Date of Award


Document Type




First Advisor

Dr. Jenell Williams Paris

Second Advisor

Dr. John Eby

Third Advisor

Dr. David Foster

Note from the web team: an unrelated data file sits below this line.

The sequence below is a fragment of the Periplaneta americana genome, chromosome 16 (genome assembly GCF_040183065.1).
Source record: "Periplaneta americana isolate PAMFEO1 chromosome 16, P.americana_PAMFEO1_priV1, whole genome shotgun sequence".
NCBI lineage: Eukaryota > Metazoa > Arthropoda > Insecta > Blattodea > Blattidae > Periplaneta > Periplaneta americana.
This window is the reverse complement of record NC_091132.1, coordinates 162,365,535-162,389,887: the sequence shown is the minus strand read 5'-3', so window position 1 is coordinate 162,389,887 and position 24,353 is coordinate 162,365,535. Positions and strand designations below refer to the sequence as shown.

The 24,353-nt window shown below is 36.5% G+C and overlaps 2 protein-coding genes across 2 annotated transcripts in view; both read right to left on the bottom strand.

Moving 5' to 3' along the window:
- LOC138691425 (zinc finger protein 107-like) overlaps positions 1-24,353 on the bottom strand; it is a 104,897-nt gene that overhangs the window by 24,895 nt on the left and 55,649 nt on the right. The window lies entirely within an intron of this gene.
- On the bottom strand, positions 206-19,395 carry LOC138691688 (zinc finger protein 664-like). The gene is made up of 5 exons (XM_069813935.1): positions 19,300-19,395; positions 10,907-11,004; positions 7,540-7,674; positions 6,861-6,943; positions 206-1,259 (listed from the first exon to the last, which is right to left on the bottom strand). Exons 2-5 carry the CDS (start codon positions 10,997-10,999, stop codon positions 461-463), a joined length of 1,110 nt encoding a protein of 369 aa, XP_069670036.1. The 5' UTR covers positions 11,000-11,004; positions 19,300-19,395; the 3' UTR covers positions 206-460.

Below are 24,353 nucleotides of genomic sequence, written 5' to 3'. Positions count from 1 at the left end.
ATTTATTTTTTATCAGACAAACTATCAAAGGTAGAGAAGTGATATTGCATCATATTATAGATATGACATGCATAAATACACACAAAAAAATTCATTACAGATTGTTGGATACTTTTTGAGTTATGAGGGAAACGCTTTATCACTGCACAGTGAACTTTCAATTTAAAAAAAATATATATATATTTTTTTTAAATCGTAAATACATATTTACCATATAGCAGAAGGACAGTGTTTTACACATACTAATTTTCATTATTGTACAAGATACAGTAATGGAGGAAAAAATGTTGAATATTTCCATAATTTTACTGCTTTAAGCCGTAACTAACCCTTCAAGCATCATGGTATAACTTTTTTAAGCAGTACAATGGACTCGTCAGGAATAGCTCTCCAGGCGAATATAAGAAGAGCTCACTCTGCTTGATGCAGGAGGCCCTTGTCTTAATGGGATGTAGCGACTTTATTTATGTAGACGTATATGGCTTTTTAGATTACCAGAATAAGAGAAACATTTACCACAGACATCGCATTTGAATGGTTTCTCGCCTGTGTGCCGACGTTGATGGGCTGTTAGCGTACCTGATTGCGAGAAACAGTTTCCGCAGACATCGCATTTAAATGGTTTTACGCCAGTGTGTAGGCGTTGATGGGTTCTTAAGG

In the United States, a disproportionate number of hazardous waste sites, factories, and other polluters are placed in or near communities with a large racial minority population and low socioeconomic status. When these environmental inequalities are studied, theorist David Pellow cites a need for inclusion of sociohistorical process within research, and states that environmental inequalities should be historically examined through case studies (2000). This paper recognizes both the history of Camden, NJ and the process of environmental inequality formation in Camden's Waterfront South neighborhood as a basis for understanding the present environmental problems plaguing the neighborhood. Through comprehensive historical research and interviews with fourteen Waterfront South residents, I conclude that the neighborhood's industrial history, rather than nullifying the environmental inequality argument, further asserts the need for positive change in this area. Furthermore, this case study of Waterfront South denies the notion that environmental inequalities are simplistic occurrences and recounts the complexities involved in their formation.